• Others say it was the press who ultimately brought about his downfall in 1954, by exposing him as an liar who abused his power for personal gains. 

Making Connections

Today, as we continue to evaluate the role of the press in politics and as a reliable source of information, it is important for us to question how media can shape our perception of the world around us. Where do we get our news? What sources of information do we rely on, and are they reliable? Is the duty of the press to report “straight facts” or should the media provide interpretation and analysis as well? 

Essential Question

How did the American media contribute to the rise and fall of Senator Joseph McCarthy? Did McCarthy manipulate the press to serve his own anti-communist agenda? Or was the press ultimately responsible for bringing about McCarthy’s downfall?

Roy Cohn, McCarthy’s aide, acknowledged that the senator’s primary goal was to influence public opinion through the press.

“The basic problem, as seen by a small but informed group in and out of government, was the need to reach the public. Nobody, so far, had been able to make America listen.”

Excerpt: Joe McCarthy and the Press

Historical Thinking Skills

Corroborating – Throughout this Document Based Lesson, students will read selections from various primary sources including newspaper clippings, telegrams, and political cartoons; students will review television clips and radio segments as well. Students will then compare evidence from various sources to gain a more complete understanding of how Senator McCarthy was portrayed in media.

Close Reading – Students will pay close attention to the use of language across several publications from the McCarthy era. Students will then reflect on the message conveyed by these various forms of media, including the portrayal of Senator McCarthy and other key figures.

Primary Source Documents

Document 1:

Above is the first published account of Senator McCarthy’s speech in West Virginia. During his speech, McCarthy claimed to have a list of all the known Communists in the state department.

  • Pay close attention to the senator’s response when an interviewer asked to see the actual list of names. Does it seem like McCarthy is making an excuse here?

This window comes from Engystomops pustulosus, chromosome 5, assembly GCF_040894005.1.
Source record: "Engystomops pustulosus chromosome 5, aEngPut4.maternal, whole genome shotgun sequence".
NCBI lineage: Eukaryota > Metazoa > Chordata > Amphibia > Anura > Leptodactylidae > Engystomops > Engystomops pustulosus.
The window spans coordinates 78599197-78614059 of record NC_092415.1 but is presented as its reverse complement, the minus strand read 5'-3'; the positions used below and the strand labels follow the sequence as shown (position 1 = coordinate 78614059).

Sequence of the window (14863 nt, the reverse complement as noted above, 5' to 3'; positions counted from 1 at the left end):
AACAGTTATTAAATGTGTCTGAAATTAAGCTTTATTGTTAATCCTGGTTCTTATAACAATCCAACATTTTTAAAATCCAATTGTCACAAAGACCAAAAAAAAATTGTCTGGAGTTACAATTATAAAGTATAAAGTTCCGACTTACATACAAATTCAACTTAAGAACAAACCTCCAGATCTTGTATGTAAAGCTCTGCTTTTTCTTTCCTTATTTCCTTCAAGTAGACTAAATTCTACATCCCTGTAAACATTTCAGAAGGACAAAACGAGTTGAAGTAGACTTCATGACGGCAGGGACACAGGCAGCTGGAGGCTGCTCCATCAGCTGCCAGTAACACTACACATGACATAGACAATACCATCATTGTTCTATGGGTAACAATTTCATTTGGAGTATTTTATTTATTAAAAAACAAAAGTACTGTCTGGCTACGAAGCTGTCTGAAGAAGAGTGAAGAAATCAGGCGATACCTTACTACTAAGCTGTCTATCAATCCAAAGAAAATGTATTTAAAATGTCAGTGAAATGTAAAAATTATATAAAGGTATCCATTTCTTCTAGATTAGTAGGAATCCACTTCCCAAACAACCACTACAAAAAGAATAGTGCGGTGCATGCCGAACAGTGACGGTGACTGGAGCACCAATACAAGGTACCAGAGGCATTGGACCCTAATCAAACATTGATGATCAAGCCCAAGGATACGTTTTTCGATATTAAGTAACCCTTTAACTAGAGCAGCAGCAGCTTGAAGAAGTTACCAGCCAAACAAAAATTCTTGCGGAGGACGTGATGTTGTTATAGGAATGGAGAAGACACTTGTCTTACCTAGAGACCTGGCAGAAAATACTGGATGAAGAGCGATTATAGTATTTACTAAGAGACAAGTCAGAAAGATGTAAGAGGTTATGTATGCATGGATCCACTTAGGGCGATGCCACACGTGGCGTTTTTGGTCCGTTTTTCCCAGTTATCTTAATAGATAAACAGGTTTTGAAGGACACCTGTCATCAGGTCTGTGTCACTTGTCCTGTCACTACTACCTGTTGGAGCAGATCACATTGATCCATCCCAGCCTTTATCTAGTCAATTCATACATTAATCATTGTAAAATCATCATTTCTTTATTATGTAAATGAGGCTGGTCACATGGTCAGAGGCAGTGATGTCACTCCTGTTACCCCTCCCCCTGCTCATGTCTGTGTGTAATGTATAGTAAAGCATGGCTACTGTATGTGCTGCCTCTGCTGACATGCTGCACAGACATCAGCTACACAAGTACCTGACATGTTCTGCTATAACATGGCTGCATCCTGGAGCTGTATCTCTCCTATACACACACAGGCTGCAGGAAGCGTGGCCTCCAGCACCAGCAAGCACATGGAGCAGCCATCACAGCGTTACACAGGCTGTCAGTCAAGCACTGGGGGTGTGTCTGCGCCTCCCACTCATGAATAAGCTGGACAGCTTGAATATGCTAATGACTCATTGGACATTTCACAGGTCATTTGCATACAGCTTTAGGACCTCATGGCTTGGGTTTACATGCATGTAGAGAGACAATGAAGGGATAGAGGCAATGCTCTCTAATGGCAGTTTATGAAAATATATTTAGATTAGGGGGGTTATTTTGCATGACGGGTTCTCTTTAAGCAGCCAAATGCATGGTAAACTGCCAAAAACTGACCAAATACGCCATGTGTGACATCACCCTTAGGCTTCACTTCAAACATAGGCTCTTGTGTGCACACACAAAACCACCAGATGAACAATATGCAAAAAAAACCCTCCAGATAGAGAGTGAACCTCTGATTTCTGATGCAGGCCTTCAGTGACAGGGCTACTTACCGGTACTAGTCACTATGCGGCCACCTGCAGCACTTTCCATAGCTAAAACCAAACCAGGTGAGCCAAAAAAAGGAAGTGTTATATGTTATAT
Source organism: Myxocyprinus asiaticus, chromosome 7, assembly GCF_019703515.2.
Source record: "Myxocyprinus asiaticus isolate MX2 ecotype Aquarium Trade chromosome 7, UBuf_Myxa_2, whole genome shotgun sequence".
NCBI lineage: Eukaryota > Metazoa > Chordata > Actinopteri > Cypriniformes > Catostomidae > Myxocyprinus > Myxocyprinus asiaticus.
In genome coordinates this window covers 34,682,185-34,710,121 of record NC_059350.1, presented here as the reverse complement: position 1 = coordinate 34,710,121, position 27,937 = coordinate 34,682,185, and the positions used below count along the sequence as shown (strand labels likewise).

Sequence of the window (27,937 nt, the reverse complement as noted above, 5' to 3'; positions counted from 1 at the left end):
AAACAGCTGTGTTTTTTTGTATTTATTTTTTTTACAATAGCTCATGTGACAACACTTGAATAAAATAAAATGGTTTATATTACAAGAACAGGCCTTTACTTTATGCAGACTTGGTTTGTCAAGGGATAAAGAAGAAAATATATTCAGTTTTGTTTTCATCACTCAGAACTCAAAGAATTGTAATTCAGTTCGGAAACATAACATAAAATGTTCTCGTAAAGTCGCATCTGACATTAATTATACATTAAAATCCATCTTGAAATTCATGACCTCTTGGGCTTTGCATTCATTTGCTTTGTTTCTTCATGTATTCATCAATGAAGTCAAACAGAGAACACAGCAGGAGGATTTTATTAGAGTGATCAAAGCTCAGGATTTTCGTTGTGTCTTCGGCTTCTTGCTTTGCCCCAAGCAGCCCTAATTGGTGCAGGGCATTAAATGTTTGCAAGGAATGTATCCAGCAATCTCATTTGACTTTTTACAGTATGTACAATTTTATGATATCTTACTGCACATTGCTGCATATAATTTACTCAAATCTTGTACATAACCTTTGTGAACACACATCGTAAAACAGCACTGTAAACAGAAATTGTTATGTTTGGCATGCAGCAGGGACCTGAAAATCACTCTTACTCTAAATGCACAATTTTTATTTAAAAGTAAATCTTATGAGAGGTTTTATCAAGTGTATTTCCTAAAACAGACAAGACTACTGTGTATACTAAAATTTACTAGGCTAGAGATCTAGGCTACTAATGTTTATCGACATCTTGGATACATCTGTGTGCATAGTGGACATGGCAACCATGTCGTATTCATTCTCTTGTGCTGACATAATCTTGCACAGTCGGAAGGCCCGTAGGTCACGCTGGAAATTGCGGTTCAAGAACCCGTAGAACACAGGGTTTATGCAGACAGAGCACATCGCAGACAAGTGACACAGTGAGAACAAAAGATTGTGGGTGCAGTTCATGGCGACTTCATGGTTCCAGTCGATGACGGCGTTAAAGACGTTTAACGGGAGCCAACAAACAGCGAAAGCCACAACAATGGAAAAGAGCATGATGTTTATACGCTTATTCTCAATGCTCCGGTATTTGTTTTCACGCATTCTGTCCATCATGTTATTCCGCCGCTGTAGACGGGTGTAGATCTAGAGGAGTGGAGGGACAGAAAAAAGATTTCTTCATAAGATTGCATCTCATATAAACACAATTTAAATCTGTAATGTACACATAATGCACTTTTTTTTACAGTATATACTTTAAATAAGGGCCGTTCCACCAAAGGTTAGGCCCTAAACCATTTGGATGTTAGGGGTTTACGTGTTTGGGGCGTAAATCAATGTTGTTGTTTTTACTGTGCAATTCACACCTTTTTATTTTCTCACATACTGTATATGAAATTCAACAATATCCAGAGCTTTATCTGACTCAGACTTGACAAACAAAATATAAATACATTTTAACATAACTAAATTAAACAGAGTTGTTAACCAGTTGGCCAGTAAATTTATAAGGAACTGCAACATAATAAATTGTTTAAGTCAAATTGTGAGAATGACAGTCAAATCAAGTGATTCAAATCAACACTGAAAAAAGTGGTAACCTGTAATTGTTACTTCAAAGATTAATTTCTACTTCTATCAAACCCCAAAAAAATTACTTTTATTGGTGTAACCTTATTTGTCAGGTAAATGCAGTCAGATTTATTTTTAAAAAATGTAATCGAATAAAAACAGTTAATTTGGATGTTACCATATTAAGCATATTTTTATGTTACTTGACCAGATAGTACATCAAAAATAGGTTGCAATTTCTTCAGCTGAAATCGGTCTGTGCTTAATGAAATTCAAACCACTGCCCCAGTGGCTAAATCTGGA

• How does this article seem to portray McCarthy? Is he confident? Aggressive?

Compare your notes from from this article to a telegram sent to President Harry S. Truman the following day:

Document 2:

Source: National Archive

How does McCarthy come up with his number of “card-carrying communists” in the state department? What sources does he refer to as evidence for his claim?

Notice McCarthy’s tone in this telegram. Remember, he is addressing the President of the United States. What is he asking the President to do for him? Is this an appropriate way to speak to the President? Why or why not?

Below is a draft from President Truman in response to McCarthy’s telegram. It was likely never sent, though it provides us with a clear sense of the President’s feelings toward McCarthy.

Take note of President Truman’s statements about McCarthy’s character in particular. What are his main accusations?

Document 3:

Source: National Archive

Document 4:

Several days after his speech in West Virginia, the state department issues McCarthy an order to submit the list of names he claims to possess.

Based on McCarthy’s demands for the state department to make their loyalty files public, how do you think McCarthy will respond to this request?

Why do you think the newspaper chose to publish the comment about McCarthy’s accusations being “without foundation in fact?”

Source: California Digital Newspaper Collection

Drew Pearson was a columnist for the Washington Post and one of the most well-known, often controversial American journalists in during the McCarthy era. Pearson’s column, “Washington Merry-Go-Round,” was known for its colorful depictions of politicians and other public figures around Washington DC. Pearson’s style of journalism combined factual reporting with a considerable amount of celebrity gossip and rumor; because of his tendency to blur the line of what could be considered “factual reporting” Pearson drew a lot of criticism during his time.

Pearson was also one of the first reporters to engage with McCarthy head-on. As a result of his attacks on McCarthy, the Senator directed many of his speeches against the reporter, claiming he was a “communist tool” and urging readers to boycott any newspapers that published his column.

Below is an excerpt from Pearson’s column dated February 18th, 1950.

Document 5:

Source: California Digital Newspaper Collection

How does Pearson use evidence to counter Senator McCarthy’s claims about communists in the US government?

Some people have described Pearson as a “muckraker” – what does this term imply, and how does this passage from his column support or deny his role as one?

Compare Pearson’s statements about McCarthy with the cartoon below. The cartoon was published in May of 1950 by cartoonist Herbert Block. What does the cartoon suggest about McCarthy’s reliability?